8 p.m. Friday, October 6, 2017
53 Wall Street Auditorium
Co-presented with he Black Student Alliance at Yale, post-screening discussion with Brian Meacham and Warrington Hudlin
Introduction and Film Notes by Brian Meacham

Produced, directed, and edited by Warrington Hudlin (1974) 53 mins)
Cinematography by Warrington Hudlin and Bob Slattery
Sound by George Cunningham, Bob Slattery, and Christopher Hudlin
With Erroll McDonald, Eugene Rivers, Glenn deChabert, and Stokely Carmichael

In 1966, Yale graduated six black students. By the fall of 1968, more than ten times that number entered as freshmen. Five years later, Ezra Stiles College senior Warrington Hudlin set out to make a film about the experiences of black students at Yale as the culminating project for the prestigious Scholars of the House program. He titled his project BLACK AT YALE: A FILM DIARY, as a nod to his plan to make the film a kind of survey of the variety of experiences among black students around Yale. But one event changed the trajectory of his project: a question-and-answer session with civil right activist and former SNCC chairman Stokely Carmichael. As he sat in on the Q&A, Hudlin observed one participant moving the conversation deeper than might be expected and engaging with Carmichael on topics including, as Hudlin put it, “the primacy of matter.” He approached the questioner afterward, and asked if he was a graduate student at the university. “No,” and nor was he an undergraduate. “Do you go here?” Hudlin asked, and the young man’s response was “Kind of.” Hudlin knew in an instant that the man, Eugene Rivers, would become one of his primary subjects. “Documentary is all about improvisation, being willing to be flexible and change direction,” Hudlin said later.

In addition to Rivers, Hudlin also focused on the experiences of Erroll McDonald ’75, and more than forty years later, both men have remained in the spotlight. McDonald has worked at Random House since 1977, now serving as the Vice President, Executive Editor in the Knopf Doubleday Publishing Group of Penguin Random House, and has worked with authors including Toni Morrison, Wole Soyinka, James Baldwin, and Salman Rushdie. Years after Hudlin was first impressed by his intellectual curiosity, Eugene Rivers is a well-known community activist and pastor of the Azusa Christian Community Center in Dorchester, Massachusetts, and cofounder of the Boston TenPoint Coalition.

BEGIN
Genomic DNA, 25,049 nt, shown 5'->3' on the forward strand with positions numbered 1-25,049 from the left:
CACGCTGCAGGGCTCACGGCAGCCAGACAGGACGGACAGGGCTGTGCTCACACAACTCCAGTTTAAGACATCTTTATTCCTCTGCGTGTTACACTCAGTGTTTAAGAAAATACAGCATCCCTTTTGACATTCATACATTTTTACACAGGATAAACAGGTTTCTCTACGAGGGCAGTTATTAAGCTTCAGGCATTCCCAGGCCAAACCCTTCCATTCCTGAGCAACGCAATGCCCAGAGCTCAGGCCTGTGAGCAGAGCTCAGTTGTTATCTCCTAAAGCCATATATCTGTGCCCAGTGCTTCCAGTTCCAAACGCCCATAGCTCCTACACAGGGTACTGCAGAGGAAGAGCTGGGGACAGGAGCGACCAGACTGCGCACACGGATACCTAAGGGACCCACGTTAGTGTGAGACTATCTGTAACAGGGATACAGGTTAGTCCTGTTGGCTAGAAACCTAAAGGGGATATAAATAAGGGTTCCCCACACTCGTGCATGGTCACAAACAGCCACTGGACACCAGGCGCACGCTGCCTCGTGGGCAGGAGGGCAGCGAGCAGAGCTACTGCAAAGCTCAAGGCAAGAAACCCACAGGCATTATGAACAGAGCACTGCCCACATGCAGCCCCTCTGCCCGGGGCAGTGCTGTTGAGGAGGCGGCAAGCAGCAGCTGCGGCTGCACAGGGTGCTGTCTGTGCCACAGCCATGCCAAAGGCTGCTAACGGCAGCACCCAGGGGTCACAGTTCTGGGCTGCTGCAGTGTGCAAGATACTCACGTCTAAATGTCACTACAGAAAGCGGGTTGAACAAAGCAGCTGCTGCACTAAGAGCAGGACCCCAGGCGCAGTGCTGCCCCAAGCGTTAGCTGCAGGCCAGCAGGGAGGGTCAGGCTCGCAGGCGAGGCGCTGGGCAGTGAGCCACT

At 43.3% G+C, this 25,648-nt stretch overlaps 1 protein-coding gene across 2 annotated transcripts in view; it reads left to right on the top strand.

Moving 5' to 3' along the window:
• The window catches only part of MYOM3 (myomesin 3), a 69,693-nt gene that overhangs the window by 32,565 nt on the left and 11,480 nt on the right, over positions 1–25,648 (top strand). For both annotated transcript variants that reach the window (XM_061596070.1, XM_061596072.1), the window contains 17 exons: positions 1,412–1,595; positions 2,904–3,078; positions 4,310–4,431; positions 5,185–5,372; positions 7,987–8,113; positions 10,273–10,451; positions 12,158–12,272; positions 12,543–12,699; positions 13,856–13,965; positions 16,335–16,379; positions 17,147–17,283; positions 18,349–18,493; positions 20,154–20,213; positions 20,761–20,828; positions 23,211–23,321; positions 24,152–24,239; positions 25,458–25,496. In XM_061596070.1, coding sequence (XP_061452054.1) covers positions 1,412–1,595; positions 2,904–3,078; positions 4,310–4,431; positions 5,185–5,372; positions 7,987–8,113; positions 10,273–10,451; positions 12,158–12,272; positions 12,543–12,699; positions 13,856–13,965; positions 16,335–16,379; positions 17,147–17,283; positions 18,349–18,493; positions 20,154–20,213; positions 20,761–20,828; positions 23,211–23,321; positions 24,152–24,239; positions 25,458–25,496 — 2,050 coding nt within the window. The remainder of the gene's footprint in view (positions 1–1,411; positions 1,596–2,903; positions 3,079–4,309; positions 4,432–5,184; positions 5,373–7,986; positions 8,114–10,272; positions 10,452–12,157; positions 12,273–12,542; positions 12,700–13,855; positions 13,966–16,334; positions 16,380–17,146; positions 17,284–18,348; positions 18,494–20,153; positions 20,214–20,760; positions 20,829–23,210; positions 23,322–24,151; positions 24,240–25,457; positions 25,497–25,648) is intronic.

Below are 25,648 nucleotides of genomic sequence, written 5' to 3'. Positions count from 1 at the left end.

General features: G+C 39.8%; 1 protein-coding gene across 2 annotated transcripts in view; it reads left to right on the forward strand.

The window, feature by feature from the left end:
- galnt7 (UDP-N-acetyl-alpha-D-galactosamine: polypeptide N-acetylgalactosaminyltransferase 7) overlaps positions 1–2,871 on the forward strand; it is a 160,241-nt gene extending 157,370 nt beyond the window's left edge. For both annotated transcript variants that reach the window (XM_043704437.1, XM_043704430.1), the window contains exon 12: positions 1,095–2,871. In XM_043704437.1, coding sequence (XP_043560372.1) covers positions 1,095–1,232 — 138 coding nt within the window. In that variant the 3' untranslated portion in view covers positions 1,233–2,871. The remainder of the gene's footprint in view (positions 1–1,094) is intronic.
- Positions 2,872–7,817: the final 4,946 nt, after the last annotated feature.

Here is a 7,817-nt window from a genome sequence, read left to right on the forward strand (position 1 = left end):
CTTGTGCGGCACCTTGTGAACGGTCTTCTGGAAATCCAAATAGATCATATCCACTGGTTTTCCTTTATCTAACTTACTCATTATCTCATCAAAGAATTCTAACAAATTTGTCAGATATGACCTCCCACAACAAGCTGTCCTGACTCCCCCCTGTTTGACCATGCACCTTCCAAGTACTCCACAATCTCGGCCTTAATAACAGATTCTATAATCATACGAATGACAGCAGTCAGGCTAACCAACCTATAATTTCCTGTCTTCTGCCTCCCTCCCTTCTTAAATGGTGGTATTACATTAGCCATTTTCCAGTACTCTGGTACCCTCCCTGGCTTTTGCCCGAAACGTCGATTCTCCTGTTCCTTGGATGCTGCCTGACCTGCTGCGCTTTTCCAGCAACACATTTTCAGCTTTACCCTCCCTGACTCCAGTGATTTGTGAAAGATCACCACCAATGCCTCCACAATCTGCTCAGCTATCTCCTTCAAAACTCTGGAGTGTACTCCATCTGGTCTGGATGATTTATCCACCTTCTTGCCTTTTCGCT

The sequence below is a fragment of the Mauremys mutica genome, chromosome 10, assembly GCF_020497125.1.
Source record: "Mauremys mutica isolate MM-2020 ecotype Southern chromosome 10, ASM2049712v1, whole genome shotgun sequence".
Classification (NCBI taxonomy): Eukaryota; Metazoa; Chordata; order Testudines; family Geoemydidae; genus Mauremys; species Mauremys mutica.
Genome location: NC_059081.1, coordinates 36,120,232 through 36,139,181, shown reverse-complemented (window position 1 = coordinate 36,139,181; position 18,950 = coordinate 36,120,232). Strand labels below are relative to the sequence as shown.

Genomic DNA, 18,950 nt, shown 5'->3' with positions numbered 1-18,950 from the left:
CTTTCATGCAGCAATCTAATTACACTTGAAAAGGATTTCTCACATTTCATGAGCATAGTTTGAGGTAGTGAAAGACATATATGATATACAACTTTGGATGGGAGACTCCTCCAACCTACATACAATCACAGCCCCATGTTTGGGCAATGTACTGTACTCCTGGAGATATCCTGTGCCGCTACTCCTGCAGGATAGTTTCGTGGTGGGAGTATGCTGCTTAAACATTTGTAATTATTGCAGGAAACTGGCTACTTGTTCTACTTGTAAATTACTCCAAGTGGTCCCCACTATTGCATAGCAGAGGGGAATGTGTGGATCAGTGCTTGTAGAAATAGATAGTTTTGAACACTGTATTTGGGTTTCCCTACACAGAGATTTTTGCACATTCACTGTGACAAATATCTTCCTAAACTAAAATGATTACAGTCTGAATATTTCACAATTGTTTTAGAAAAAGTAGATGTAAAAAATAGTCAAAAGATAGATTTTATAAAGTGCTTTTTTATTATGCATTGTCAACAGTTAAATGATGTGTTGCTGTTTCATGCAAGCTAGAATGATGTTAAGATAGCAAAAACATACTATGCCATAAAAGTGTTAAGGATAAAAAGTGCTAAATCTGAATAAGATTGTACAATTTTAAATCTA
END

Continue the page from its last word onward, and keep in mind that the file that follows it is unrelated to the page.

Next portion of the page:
Key to the development of Hudlin’s project were three other notable names in Yale film history: first, Michael Roemer, who was Hudlin’s advisor in the Scholars of the House program. The legendary filmmaker and educator, whose film NOTHING BUT A MAN celebrated its 50th anniversary in 2014, retired from teaching at Yale in the spring of 2017. Murray Lerner, who passed away last month at the age of 90 and whose film TO BE A MAN (1966) the Yale Film Study Center preserved in 2016, taught a course at Yale which was Hudlin’s introduction to the world of documentary film. Finally, Lerner’s teaching assistant in that course, Nick Doob ’69, was also an influence on Hudlin’s filmmaking education; the Film Study Center has just completed preservation of three of his early short films made at Yale, funded by a grant from the National Film Preservation Foundation.

New York Times film critic Vincent Canby praised BLACK AT YALE: A FILM DIARY in a February, 1978 review coinciding with a screening of the film at the Whitney Museum of American Art. “Mr. Hudlin approaches his subjects directly, without condescension, never imposing his own ideas on them. The result is a good, straightforward record of some particular experiences. ‘Black at Yale’ is a film limited only by the resources of money and time available to the director. One would like more of it.”

DID YOU KNOW: BLACK AT YALE: A FILM DIARY was but the first step in what has been a long and fruitful career for Warrington Hudlin in the world of film. Hudlin produced, among other projects, the films HOUSE PARTY (1990), BOOMERANG (1992), and BÉBÉ'S KIDS (1992); is the founder of the Black Filmmaker Foundation; and is the vice chairman and secretary of the board of trustees of the Museum of the Moving Image in New York.

Presented in the Treasures from the Yale Film Archive series with support from Paul L. Joskow '70 M.Phil., '72 Ph.D. Printed Film Notes are distributed to the audience before each Treasures screening.

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